Don’t Lose Your Way reveals over 49,000 miles of lost historic paths

The Ramblers' Don't Lose Your Way campaign has found 49,138 miles of rights of way missing from the definitive map in England and Wales, which it is now racing to save by 2026.

49,138 miles of historic paths – enough to stretch around the world nearly twice – are missing from official maps in England and Wales, the Ramblers reveals today. These paths are a vital part of our heritage, describing how people have travelled over the centuries within their communities and beyond, yet if they are not claimed for inclusion on the definitive map (the legal record of rights of way) by January 2026, we risk losing them forever. At a time when more than ever, we recognise the importance of being able to easily access green space and connect with nature, it is vital that we create better walking routes to enable everyone to explore the countryside and our towns and cities on foot.

This follows a mass ‘citizen geography’ project launched in February this year – part of the Ramblers’ Don’t Lose Your Way campaign – which saw thousands of volunteers join forces to find all these lost rights of way.

Surveying England and Wales

In the most comprehensive survey of lost rights of way to date, thousands of volunteers searched 154,000 one-kilometre squares using the Ramblers’ bespoke online mapping site and found that there are nearly five times as many missing paths as the initial estimate of 10,000 miles. However, after the Government cut-off date of January 2026, it will no longer be possible to add paths to the definitive map based on historic evidence, meaning our right to access them will not be protected for the future. More than a fifth of the lost paths found are in the South West of England (over 9,000 miles) with Devon topping the list of counties with the most missing rights of way, while the West Midlands had the highest density of lost paths to potentially be added to the map. (Please see below.)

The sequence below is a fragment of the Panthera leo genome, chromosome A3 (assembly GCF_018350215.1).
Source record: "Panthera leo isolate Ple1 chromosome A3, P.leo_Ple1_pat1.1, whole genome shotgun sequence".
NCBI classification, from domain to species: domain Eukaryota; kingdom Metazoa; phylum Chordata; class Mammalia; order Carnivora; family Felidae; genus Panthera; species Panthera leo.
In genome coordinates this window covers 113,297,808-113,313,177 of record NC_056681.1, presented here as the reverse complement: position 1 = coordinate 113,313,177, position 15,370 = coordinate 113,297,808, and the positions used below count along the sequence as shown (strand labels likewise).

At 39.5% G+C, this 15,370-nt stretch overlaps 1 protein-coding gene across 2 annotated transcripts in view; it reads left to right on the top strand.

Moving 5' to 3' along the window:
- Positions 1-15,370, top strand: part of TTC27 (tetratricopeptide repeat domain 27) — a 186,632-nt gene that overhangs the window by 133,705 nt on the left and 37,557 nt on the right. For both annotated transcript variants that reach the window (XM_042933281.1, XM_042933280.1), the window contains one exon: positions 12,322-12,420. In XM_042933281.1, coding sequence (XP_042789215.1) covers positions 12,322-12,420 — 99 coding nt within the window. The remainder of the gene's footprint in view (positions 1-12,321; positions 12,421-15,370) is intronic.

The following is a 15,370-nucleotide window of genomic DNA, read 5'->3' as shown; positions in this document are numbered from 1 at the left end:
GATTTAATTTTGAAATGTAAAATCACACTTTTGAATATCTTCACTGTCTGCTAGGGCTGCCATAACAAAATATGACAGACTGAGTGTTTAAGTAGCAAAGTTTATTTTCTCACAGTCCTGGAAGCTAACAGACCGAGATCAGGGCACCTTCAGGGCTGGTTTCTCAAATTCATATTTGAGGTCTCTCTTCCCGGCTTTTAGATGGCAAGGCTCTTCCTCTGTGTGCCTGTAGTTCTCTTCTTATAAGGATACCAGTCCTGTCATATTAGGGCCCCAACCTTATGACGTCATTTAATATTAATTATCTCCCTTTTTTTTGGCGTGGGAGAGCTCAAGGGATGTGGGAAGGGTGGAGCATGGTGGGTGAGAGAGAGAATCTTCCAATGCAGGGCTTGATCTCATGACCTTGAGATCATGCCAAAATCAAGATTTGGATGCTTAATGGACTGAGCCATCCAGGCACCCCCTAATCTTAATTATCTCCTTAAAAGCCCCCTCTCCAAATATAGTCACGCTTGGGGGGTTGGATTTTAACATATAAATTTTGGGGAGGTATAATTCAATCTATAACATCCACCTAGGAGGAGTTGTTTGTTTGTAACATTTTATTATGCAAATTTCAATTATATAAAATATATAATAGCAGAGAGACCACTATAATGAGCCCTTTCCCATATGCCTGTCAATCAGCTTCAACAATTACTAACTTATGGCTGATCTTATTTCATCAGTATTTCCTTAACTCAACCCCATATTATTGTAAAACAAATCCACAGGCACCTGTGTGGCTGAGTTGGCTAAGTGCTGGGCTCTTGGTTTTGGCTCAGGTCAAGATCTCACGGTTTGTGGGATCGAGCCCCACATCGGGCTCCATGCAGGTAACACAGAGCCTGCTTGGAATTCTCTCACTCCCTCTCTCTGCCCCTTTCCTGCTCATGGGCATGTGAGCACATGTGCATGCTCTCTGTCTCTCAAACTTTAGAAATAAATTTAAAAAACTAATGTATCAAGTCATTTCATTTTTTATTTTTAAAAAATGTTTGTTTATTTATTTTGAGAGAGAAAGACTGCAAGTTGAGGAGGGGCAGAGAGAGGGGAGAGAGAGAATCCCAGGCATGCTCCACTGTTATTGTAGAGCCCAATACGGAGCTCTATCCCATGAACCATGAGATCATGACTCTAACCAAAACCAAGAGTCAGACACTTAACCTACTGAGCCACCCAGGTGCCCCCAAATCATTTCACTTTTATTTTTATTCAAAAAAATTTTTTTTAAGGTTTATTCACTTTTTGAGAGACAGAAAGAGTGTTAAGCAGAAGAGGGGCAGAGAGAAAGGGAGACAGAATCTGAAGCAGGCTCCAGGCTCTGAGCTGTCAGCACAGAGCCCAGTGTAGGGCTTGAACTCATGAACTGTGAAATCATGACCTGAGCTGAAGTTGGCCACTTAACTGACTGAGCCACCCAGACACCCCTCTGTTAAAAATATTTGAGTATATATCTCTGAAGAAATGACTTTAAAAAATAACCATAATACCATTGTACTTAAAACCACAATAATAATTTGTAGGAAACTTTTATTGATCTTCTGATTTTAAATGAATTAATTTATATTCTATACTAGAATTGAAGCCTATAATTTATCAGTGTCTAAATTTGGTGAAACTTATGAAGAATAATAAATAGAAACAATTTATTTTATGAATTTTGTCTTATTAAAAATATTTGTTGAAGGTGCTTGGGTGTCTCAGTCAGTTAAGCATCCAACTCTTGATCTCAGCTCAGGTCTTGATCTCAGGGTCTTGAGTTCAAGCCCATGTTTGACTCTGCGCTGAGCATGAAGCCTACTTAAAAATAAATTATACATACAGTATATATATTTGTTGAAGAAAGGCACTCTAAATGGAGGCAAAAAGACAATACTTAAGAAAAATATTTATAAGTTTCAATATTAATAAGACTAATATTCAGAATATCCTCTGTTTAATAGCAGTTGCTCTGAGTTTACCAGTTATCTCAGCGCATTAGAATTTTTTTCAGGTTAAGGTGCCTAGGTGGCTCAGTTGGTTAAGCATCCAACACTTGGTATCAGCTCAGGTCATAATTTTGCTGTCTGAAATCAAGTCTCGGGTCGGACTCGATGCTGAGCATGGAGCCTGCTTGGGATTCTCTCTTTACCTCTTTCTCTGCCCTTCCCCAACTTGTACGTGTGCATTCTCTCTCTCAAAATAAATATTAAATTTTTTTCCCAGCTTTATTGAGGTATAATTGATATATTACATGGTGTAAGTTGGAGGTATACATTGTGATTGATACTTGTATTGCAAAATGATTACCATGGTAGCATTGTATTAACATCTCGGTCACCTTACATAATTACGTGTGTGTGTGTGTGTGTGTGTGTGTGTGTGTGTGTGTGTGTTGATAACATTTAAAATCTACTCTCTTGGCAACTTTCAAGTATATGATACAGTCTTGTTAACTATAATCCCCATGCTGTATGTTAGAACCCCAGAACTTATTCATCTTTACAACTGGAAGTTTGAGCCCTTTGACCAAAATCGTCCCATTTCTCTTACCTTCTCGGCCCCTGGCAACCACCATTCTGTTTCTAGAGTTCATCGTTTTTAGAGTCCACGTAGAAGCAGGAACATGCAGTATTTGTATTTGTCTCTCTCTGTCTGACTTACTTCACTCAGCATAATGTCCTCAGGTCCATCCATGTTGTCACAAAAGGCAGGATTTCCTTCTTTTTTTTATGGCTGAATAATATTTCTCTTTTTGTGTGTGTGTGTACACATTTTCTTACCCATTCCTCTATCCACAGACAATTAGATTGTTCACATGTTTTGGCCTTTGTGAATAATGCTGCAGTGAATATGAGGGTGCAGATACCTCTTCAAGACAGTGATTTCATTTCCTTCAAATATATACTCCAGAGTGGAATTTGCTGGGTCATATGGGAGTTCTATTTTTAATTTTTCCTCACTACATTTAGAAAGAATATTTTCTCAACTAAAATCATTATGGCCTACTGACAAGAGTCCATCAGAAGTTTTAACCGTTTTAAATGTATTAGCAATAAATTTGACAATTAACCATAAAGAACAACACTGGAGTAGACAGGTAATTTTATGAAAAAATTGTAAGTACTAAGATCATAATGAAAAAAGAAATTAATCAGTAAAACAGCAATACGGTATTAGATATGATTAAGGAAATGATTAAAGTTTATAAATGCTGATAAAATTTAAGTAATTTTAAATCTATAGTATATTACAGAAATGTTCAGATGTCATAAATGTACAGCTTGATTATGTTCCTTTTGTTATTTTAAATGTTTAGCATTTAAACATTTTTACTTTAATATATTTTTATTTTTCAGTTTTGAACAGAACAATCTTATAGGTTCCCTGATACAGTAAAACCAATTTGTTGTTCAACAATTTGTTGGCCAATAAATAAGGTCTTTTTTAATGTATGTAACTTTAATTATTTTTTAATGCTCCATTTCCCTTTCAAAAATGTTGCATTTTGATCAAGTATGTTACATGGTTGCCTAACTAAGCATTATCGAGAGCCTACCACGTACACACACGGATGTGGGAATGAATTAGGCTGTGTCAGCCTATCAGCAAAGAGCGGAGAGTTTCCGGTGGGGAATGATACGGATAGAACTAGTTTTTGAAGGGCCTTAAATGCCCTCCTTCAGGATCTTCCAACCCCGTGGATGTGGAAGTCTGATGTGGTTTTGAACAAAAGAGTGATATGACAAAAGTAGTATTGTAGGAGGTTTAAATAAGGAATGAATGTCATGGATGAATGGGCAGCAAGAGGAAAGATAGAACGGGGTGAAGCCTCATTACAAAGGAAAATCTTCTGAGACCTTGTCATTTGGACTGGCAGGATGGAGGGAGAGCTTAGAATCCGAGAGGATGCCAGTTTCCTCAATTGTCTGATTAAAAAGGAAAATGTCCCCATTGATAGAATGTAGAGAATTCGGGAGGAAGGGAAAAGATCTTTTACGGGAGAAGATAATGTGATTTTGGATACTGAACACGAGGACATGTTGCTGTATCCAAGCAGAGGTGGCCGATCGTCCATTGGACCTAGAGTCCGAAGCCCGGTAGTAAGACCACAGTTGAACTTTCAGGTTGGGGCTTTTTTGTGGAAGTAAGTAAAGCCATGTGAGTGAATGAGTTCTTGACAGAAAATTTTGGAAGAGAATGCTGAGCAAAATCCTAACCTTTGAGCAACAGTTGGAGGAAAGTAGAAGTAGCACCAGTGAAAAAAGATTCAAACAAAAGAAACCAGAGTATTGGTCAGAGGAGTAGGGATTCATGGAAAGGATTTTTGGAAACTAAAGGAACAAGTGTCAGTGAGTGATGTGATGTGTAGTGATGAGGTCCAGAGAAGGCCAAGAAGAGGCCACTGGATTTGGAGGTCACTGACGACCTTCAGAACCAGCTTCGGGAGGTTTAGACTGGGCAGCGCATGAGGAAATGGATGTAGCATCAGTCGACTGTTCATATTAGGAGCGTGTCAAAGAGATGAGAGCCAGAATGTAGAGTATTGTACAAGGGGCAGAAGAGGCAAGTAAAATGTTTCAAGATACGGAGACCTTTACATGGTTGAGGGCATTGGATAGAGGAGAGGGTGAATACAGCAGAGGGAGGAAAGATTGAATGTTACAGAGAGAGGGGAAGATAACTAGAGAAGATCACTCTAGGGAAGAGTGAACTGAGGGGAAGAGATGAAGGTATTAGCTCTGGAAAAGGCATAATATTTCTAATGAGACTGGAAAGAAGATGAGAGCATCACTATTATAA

Jack Cornish, the Ramblers’ Don’t Lose Your Way programme manager, said:

“The amazing response we had from the public to help us search for missing rights of way just goes to show what an important place our path network holds in the hearts of so many of us. By getting the most useful of these paths back on the map, we will not only be saving a little bit of our history, we’ll also be able to improve the existing network, creating new and better walking routes, enabling more of us to more easily enjoy the outdoors.”

Recent research by YouGov for the Ramblers has shown that being able to walk to and access nature and green space close to where we live is more important to us than ever following the COVID-19 lockdown, with 60% saying that more or better walking routes near where they live would improve their quality of life

Jack added: “As we increasingly recognise the huge benefits of being able to easily get outdoors and access nature, saving these paths takes on an even greater urgency. With just five years to go, it’s more important than ever to protect this precious asset for generations to come. We are asking the public to help us to save these paths and our Crowdfunder has been generously kickstarted by Cotswold Outdoor, with a contribution of £10,000.”

Finding the true picture